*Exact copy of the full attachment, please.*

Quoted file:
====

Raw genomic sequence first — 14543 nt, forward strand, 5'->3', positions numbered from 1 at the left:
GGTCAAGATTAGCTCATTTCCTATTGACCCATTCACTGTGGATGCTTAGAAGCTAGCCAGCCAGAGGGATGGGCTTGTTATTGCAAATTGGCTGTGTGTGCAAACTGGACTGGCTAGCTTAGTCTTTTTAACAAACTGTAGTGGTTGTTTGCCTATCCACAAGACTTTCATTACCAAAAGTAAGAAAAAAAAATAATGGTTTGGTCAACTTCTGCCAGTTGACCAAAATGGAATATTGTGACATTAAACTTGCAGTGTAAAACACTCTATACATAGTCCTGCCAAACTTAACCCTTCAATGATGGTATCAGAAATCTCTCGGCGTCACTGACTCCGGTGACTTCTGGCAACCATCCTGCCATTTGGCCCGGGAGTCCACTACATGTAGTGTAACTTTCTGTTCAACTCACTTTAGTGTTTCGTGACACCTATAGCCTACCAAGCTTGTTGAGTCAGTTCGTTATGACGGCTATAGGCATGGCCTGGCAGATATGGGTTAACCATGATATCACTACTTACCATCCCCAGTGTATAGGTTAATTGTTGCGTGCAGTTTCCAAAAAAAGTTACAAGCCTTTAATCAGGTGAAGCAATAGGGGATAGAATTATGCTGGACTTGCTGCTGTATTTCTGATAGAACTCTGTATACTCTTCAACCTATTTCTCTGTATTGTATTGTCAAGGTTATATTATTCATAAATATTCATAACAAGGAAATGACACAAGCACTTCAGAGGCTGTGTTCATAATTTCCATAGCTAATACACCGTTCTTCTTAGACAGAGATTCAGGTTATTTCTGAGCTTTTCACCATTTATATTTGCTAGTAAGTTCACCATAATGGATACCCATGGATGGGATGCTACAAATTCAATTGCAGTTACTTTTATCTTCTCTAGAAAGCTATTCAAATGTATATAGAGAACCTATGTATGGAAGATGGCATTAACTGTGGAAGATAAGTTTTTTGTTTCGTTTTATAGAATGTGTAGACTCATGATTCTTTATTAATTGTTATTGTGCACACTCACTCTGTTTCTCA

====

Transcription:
Raw genomic sequence first — 14543 nt, forward strand, 5'->3', positions numbered from 1 at the left:
GGTCAAGATTAGCTCATTTCCTATTGACCCATTCACTGTGGATGCTTAGAAGCTAGCCAGCCAGAGGGATGGGCTTGTTATTGCAAATTGGCTGTGTGTGCAAACTGGACTGGCTAGCTTAGTCTTTTTAACAAACTGTAGTGGTTGTTTGCCTATCCACAAGACTTTCATTACCAAAAGTAAGAAAAAAAAATAATGGTTTGGTCAACTTCTGCCAGTTGACCAAAATGGAATATTGTGACATTAAACTTGCAGTGTAAAACACTCTATACATAGTCCTGCCAAACTTAACCCTTCAATGATGGTATCAGAAATCTCTCGGCGTCACTGACTCCGGTGACTTCTGGCAACCATCCTGCCATTTGGCCCGGGAGTCCACTACATGTAGTGTAACTTTCTGTTCAACTCACTTTAGTGTTTCGTGACACCTATAGCCTACCAAGCTTGTTGAGTCAGTTCGTTATGACGGCTATAGGCATGGCCTGGCAGATATGGGTTAACCATGATATCACTACTTACCATCCCCAGTGTATAGGTTAATTGTTGCGTGCAGTTTCCAAAAAAAGTTACAAGCCTTTAATCAGGTGAAGCAATAGGGGATAGAATTATGCTGGACTTGCTGCTGTATTTCTGATAGAACTCTGTATACTCTTCAACCTATTTCTCTGTATTGTATTGTCAAGGTTATATTATTCATAAATATTCATAACAAGGAAATGACACAAGCACTTCAGAGGCTGTGTTCATAATTTCCATAGCTAATACACCGTTCTTCTTAGACAGAGATTCAGGTTATTTCTGAGCTTTTCACCATTTATATTTGCTAGTAAGTTCACCATAATGGATACCCATGGATGGGATGCTACAAATTCAATTGCAGTTACTTTTATCTTCTCTAGAAAGCTATTCAAATGTATATAGAGAACCTATGTATGGAAGATGGCATTAACTGTGGAAGATAAGTTTTTTGTTTCGTTTTATAGAATGTGTAGACTCATGATTCTTTATTAATTGTTATTGTGCACACTCACTCTGTTTCTCA